T-DM1, which is a three-part immunoconjugate consisting of trastuzumab, a stable linker, and the potent maytansine derivative DM-1 combines the antitumor activity of trastuzumab with the ability to deliver a microtubule-disrupting cytotoxic agent specifically to antigen-expressing tumor cells. In the phase III study EMILIA, T-DM1 was shown to be effective for advanced HER2-positive breast cancer (14). Pertuzumab inhibits the dimerization of HER2, and suppresses multiple HER signaling pathways, which leads to a more comprehensive blockade of HER2-drivensignaling (15). In the phase III study CLEOPATRA, pertuzumab plus trastuzumab and docetaxel combination therapy conferred a survival benefit compared with trastuzumab and docetaxel for HER2-positive breast cancer (16). These two drugs may also be promising for the treatment of HER2-positive gastric cancer.

EGFR

The overexpression of EGFR occurs in 58-86% of gastric adenocarcinomas (3,17-19). Patients that highly overexpressed EGFR by IHC accounted for 24% of gastric cancers. The prognostic value of EGFR is controversial. A phase II study for gastric cancer was carried out using gefitinib, a TKI of the EGFR, but the expected therapeutic outcome was not achieved (17,18). The response rate was 0% and 18% of the patients showed stable disease (17). In another phase II trial with erlotinib, the response rate was only 9% in patients who had esophago-gastric junctional cancer (18).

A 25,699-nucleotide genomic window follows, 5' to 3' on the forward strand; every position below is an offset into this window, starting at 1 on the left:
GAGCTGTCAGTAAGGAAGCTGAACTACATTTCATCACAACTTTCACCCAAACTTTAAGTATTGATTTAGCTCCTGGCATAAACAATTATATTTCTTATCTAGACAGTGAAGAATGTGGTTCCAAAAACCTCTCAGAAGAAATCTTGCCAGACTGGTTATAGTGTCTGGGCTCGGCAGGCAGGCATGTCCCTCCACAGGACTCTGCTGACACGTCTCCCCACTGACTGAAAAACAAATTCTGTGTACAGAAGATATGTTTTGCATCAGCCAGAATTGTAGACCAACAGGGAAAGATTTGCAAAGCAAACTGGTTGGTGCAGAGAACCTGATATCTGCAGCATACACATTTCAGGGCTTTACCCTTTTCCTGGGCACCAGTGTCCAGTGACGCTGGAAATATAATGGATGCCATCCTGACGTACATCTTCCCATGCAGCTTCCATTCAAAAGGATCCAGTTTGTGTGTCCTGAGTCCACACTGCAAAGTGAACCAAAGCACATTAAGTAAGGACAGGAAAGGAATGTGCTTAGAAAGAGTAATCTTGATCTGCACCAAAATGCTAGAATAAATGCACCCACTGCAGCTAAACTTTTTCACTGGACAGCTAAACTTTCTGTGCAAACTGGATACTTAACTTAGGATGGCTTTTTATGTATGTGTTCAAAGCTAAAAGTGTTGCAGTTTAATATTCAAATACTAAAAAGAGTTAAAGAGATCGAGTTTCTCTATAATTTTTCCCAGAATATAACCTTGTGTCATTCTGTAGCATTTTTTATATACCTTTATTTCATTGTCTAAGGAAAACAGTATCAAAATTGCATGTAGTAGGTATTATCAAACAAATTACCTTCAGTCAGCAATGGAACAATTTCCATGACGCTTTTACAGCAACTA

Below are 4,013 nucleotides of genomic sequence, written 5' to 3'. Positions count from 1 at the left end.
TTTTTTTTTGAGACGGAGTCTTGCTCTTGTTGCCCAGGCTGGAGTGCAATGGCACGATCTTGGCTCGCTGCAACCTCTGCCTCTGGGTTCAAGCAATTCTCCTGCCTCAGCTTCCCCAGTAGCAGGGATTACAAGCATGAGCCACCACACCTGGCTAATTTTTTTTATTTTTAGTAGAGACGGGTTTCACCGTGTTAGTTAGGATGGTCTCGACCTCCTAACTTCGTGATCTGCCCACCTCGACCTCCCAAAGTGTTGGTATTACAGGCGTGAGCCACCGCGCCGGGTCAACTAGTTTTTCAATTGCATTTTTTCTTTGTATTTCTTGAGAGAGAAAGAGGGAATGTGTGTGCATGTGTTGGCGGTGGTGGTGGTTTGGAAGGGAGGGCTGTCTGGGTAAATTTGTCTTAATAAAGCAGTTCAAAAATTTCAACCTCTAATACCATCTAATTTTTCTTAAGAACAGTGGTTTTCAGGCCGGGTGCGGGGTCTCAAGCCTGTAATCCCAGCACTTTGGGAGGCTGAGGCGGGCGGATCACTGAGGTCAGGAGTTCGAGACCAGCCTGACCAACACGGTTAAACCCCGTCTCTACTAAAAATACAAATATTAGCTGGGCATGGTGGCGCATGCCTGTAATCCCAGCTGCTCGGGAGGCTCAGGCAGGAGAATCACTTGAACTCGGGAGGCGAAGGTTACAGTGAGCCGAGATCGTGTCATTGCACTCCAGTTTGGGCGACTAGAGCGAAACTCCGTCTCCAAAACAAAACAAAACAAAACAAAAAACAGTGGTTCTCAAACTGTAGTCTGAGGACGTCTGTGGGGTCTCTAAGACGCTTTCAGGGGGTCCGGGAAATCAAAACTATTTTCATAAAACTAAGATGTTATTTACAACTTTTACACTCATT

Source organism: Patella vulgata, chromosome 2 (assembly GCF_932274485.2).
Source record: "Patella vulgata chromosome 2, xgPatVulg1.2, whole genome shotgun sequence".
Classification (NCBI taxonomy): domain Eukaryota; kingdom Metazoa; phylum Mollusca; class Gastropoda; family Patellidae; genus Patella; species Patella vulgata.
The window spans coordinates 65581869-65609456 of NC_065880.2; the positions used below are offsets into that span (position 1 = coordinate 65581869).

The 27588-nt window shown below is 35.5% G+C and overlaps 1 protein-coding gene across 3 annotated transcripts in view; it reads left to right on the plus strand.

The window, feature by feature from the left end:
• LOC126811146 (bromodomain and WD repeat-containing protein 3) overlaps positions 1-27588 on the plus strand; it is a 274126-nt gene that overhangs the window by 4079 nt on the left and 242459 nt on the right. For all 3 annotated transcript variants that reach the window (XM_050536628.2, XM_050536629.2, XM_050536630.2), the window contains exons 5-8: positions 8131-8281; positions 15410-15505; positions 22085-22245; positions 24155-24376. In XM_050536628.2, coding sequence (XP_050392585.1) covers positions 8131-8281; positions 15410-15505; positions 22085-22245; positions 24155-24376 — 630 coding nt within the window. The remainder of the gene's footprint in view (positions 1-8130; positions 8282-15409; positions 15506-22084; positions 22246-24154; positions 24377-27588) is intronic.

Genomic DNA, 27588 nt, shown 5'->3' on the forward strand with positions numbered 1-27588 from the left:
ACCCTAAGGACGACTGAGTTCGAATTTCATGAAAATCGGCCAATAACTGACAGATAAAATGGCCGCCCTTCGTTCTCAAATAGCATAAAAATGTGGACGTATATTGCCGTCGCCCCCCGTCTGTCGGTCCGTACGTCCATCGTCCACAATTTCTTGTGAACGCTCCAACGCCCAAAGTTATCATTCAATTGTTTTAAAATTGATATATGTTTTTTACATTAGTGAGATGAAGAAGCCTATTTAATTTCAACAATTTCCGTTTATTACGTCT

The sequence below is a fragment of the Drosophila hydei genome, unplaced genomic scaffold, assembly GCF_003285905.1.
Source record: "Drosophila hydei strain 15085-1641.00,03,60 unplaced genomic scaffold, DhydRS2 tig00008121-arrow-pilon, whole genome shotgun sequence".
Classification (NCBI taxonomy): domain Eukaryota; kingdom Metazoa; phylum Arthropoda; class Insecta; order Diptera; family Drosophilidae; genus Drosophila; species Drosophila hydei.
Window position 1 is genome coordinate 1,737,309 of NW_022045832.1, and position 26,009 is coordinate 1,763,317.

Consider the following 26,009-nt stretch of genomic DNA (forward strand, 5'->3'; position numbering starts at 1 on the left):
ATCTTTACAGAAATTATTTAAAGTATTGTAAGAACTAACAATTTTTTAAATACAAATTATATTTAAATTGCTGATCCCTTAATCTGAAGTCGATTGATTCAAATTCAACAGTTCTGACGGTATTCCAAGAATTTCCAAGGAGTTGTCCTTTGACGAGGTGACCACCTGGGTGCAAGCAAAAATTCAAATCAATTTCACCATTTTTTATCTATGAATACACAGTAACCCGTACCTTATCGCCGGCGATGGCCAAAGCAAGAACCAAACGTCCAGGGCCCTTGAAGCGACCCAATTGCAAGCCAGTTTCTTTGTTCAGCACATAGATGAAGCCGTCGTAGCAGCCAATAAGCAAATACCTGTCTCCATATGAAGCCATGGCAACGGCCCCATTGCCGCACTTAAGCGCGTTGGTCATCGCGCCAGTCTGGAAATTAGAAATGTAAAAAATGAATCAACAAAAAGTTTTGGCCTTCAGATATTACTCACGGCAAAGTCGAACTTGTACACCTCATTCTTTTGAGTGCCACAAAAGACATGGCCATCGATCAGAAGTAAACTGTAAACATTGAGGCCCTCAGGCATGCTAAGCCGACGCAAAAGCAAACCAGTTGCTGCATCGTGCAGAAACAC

Monotherapy with cetuximab, a chimeric anti-EGFR monoclonal antibody, did not induce a response in gastric cancer patients (19). In phase II studies, cetuximab plus first-line fluoropyrimidine with irinotecan or platinum compounds has shown promising activity (20,21). The results of a randomized controlled phase III study of capecitabine and cisplatin (XP) with or without cetuximab in gastric and gastroesophageal junction cancer have recently been reported (22). Nine hundred four patients were randomized to 3-week cycles of twice-daily (days 1-15) capecitabine at a dose of 1,000 mg/m2 and iv cisplatin 80 mg/m2 on day 1 every 3 weeks, and weekly cetuximab 400 mg/m2 followed by 250 mg/m2/week, or chemotherapy alone. The primary endpoint was progression-free survival (PFS). Secondary endpoints included overall survival, best overall response, and safety. The median PFS was 4.4 months (95% CI, 4.2-5.5 months) in the cetuximab arm and 5.6 (5.1-5.7) in the XP arm (HR 1.091, 95% CI, 0.920-1.292; P=0.3158). The MST was 9.4 months (95% CI, 8.3-10.6 months) in the cetuximab arm and 10.7 (9.4-11.3) in the XP arm (HR 1.004, 95% CI, 0.866-1.165; P=0.9547). The RR was 30% with cetuximab and 29% with chemotherapy. XP plus cetuximab showed no benefit compared to XP alone in the first-line treatment of advanced gastric cancer.